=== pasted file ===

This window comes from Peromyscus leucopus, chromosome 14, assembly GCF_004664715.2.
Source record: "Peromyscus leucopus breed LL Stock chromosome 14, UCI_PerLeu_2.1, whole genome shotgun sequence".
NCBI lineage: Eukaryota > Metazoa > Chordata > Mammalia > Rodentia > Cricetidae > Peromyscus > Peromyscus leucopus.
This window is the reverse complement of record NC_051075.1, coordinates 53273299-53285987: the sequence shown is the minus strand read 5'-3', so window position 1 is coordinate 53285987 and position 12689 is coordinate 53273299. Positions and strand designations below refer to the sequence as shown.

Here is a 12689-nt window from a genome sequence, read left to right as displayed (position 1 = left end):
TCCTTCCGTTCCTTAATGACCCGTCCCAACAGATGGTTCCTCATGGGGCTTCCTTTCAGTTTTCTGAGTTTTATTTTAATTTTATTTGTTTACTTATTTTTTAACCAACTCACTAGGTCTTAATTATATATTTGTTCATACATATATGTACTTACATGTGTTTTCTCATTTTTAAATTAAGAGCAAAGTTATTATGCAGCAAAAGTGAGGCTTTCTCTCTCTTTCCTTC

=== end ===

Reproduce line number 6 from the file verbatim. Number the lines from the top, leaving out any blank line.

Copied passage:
TCCTTCCGTTCCTTAATGACCCGTCCCAACAGATGGTTCCTCATGGGGCTTCCTTTCAGTTTTCTGAGTTTTATTTTAATTTTATTTGTTTACTTATTTTTTAACCAACTCACTAGGTCTTAATTATATATTTGTTCATACATATATGTACTTACATGTGTTTTCTCATTTTTAAATTAAGAGCAAAGTTATTATGCAGCAAAAGTGAGGCTTTCTCTCTCTTTCCTTC